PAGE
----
Council pledges to keep residents informed

Kildare County Council has moved to reassure residents in St. Patrick’s Park, Rathangan on foot of concerns raised by some of the householders.

Kildare County Council has moved to reassure residents in St. Patrick’s Park, Rathangan on foot of concerns raised by some of the householders.

The statement from the project team was issued after residents raised concerns that they would be forced out of their homes. In an update on the plans for the regeneration, it said; “Any concerns which the residents might have at any stage of this whole planning process can be discussed in person or at any further briefings with Kildare County Council. Matters arising such as proposed demolition, remedial works and possible temporary vacating of properties will all require detailed planning and discussion. Kildare County Council will address those matters as the project progresses and with the general support from residents.”

It said the initial priority was to clean up substantial household waste from the estate and the adjoining field and put up a new high security boundary fence.

“The adjacent field to St. Patrick’s Park, Rathangan, is a continuing source of concern particularly due to the very substantial illegal dumping of waste that has occurred and the repeated vandalism to the newly installed boundary fence, all which constitutes anti-social behaviour.

“As part of the standard management of lands, the Kildare County Council Housing Section are currently reviewing these issues and the use and maintenance of this field is part of that review,” it said.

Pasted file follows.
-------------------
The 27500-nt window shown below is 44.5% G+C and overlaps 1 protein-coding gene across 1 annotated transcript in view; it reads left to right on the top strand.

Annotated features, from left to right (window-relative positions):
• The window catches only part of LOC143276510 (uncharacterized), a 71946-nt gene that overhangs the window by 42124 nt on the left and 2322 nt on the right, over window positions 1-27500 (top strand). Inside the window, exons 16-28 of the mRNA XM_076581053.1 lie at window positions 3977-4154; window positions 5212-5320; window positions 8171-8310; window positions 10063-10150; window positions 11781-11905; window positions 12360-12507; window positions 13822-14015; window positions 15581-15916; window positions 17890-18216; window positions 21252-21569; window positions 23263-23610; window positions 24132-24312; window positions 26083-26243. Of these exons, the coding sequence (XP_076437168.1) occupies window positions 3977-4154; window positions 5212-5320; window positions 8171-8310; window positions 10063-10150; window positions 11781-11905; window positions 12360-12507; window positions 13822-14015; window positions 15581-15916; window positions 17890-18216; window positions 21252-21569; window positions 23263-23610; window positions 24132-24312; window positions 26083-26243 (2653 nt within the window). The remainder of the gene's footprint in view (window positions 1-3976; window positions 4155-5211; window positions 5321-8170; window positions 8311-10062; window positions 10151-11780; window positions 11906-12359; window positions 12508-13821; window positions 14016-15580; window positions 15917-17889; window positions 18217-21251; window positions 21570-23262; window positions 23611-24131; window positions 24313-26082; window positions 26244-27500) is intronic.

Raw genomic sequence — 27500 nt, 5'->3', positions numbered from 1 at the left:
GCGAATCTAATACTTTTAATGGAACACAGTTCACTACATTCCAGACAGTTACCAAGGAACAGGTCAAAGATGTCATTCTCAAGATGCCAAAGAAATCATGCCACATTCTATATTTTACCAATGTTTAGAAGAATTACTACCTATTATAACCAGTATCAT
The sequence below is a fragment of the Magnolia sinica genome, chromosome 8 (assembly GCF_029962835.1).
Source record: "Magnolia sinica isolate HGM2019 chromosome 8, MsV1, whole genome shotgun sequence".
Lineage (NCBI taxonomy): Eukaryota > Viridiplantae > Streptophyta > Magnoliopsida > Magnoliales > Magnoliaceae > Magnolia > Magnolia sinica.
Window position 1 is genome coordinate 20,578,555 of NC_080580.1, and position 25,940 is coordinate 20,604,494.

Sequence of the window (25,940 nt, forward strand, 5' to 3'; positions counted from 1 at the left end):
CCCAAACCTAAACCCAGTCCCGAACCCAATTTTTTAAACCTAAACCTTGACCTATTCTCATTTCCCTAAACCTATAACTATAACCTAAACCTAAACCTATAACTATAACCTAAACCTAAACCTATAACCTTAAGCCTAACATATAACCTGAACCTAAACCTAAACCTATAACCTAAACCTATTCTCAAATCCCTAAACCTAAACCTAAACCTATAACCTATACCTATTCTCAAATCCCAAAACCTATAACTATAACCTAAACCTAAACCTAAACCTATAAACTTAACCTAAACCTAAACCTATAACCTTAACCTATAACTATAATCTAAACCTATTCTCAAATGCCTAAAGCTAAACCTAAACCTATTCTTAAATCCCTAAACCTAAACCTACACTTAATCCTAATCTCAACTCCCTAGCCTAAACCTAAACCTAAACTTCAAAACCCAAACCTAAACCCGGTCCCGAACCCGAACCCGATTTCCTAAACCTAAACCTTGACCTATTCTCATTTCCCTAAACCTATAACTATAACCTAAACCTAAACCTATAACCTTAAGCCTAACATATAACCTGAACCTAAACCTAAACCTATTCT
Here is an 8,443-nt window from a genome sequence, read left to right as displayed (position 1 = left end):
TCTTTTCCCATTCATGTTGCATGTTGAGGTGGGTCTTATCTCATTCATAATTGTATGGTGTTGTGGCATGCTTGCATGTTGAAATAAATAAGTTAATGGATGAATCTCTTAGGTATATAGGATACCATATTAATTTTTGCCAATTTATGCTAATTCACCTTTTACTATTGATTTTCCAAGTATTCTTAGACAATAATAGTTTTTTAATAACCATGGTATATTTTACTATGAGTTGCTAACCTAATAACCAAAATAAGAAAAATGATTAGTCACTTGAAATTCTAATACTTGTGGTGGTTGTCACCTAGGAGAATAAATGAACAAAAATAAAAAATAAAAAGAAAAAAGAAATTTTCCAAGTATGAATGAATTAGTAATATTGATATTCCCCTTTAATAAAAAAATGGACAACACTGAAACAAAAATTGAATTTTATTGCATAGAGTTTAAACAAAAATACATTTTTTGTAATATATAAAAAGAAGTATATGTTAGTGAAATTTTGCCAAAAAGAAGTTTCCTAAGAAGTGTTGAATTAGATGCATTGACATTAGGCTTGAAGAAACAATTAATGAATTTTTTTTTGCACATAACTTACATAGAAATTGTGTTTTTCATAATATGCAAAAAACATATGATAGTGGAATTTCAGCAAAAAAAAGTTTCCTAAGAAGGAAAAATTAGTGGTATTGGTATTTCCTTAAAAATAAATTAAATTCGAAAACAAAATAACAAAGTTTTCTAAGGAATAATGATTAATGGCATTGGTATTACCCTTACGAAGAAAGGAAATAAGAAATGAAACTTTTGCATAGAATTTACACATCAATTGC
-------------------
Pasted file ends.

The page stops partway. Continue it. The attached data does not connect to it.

It said it will soon be employing a contractor to knock down the three single storey vandalised vacant units in the heart of the estate. As part of those works, it is planned to create some small green spaces for short term use and to improve the appearance of the estate.

“Residents have been very supportive of the plans for both the remedial works and regeneration project,” it said.

It said the next item on the agenda was the detailed design. It said it would have to carry out all the necessary technical studies before this can be done.

“There is no doubt but it will be later in 2013 when the council expects to bring forward what the final proposal will look like. It may also be appropriate in terms of advancing works, that the council be asked to approve phased demolition as housing units become available as part of a series of Part 8 approvals for early demolitions. Kildare County Council will continue to keep all informed of progress throughout the project.”

It said the consultations and discussions had been “very informative.” It said further clinic days and newsletters will be organised both for the residents and the wider community to keep everyone informed on a regular basis.

“In general it seems that most see this as a great opportunity, to start afresh, with a new beginning, and in doing that, address the many concerns that residents have voiced continuously over the years - for example - poor layout in part of the estate that results in poor passive surveillance and allows anti-social behaviour to happen unseen (such as illegal dumping, vandalism to property etc) and risk to security of property as a result of vulnerable exposed rear garden walls accessible from rear access roads,” added the council.